Episode 22: Happy Brain Chemicals with guest Dr. Loretta Breuning (Part 3)
Our guest Dr. Loretta Breuning, Founder of the Inner Mammal Institute, helps people manage the ups and downs of their mammal brain. She is also a professor emerita of management at California State University East Bay and the author of eight books, including "Habits of a Happy Brain" - which talks about the brain chemicals that make us feel good, and how to stimulate them naturally.
Dr. Breuning’s Books (selected)
Habits of a Happy Brain: Retrain your Brain to Boost your Serotonin, Dopamine, Oxytocin and Endorphin Levels (click here for more information).
The Science of Positivity: Stop Negative Thought Patterns by Changing your Brain Chemistry (click here for more information).
Tame Your Anxiety: Rewiring your Brain for Happiness is Dr. Breuning’s most recent book (click here for more information). It discusses how to manage moments of anxiety by rewiring your autopilot, so that you can get things done. Specifically, it suggests ways to stimulate happy chemicals instead of going into a cortisol surge.
What is Cortisol?
Cortisol is your stress hormone. It is the brain chemical that warns you that a situation is dangerous. For example, cortisol is designed to protect you from touching a hot stove twice. If you touch a hot stove once, you’ll pull your hand off and you say “Whoa, I'm never going to touch that again!”
You have been wired to protect yourself against most things that have hurt you in the past. But, needless-to-say, you can wire yourself to think too many things are terrible or dangerous, when in fact some of these things might not be.
For example, you may perceive all dogs as dangerous, because a dog that you met when you were younger lunged at you. So, now, every time you see a dog, you get anxious and stressed (cue the surge of cortisol!).
What is the cortisol loop?
Once you get that initial feeling of “Oh, this could be bad for me,” you will look for information. Specifically, what your brain does is it looks for evidence of threat.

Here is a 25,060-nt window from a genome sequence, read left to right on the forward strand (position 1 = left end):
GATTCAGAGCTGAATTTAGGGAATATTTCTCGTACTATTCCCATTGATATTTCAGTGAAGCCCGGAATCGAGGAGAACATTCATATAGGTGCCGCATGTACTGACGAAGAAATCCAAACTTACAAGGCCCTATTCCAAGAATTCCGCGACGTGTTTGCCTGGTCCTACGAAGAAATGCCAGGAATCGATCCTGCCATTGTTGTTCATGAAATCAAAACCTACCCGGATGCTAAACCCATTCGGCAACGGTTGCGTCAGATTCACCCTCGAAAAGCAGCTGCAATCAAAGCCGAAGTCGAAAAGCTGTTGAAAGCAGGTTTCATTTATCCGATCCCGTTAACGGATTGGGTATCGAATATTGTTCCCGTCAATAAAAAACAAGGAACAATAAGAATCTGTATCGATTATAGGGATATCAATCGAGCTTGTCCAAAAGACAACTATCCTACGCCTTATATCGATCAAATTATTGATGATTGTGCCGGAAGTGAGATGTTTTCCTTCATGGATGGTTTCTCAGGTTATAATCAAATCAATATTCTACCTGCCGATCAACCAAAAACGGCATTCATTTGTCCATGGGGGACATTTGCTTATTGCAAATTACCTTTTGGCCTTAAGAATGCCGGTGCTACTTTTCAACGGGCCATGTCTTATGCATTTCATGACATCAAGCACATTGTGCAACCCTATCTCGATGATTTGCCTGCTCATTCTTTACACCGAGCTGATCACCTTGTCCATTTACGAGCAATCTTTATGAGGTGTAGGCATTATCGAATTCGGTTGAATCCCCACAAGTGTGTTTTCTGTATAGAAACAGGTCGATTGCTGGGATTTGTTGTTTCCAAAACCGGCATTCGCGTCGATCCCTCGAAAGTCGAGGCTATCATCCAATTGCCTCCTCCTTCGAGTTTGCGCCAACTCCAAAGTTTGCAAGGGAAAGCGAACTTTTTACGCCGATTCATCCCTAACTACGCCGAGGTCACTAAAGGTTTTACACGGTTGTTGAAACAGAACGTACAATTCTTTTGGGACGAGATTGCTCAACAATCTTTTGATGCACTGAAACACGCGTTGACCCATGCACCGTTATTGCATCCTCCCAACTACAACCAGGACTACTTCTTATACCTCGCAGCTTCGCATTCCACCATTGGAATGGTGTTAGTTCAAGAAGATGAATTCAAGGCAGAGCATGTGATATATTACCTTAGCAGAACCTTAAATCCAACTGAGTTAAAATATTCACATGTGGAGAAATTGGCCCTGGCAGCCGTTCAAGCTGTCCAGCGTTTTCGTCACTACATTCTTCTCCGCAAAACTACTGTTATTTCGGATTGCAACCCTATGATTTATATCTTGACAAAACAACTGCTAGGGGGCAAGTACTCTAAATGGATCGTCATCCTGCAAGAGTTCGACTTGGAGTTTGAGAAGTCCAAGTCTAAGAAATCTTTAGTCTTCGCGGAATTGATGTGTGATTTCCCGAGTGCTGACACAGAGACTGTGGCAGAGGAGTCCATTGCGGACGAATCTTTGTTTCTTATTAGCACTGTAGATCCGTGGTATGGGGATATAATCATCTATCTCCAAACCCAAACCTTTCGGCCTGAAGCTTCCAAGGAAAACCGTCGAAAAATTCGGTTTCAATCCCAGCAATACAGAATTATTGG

For example, you see the dog, and the dog is big and has teeth; so, you feel frightened.
Once you see evidence of threat (e.g., the dog), then your brain releases more cortisol - it says “Whoa, there really is a dog and it's close and it's going to get me!”
That's sort of what you've learned. Once your cortisol turns on, you’re primed to be looking for the “bad” or for the “danger”.
That's the tragedy - you can ruin a perfectly good life by wiring yourself to look for the bad.
So, it's a matter of building a circuit that looks for the good and then connecting the good circuit to that moment of threat. This way, you enter a potentially threatening situation looking for the good.
For example, you saw the dog. BUT, nothing actually happened. The dog did not lunge at you. The dog just walked by wagging his tail. As such, there was no real reason to feel frightened by the presence of this dog.
All of Dr. Loretta Breuning’s books are available where books are sold or visit (click here for more information).
Dr. Loretta’s “The Happy Brain Podcast”
The Happy Brain Podcast answers all of your questions about happy brain chemicals. If you have any relevant questions, Dr. Breuning would be happy to hear from you. To find out more visit: https://innermammalinstitute.org/podcast/
Dr. Loretta’s Video Series
If you are looking for short, five minute introductory videos on brain chemical, be sure to check out (click here for more information). Dr. Breuning created a 7-part series just for you!
To learn more about Dr. Loretta Breuning visit her website (click here).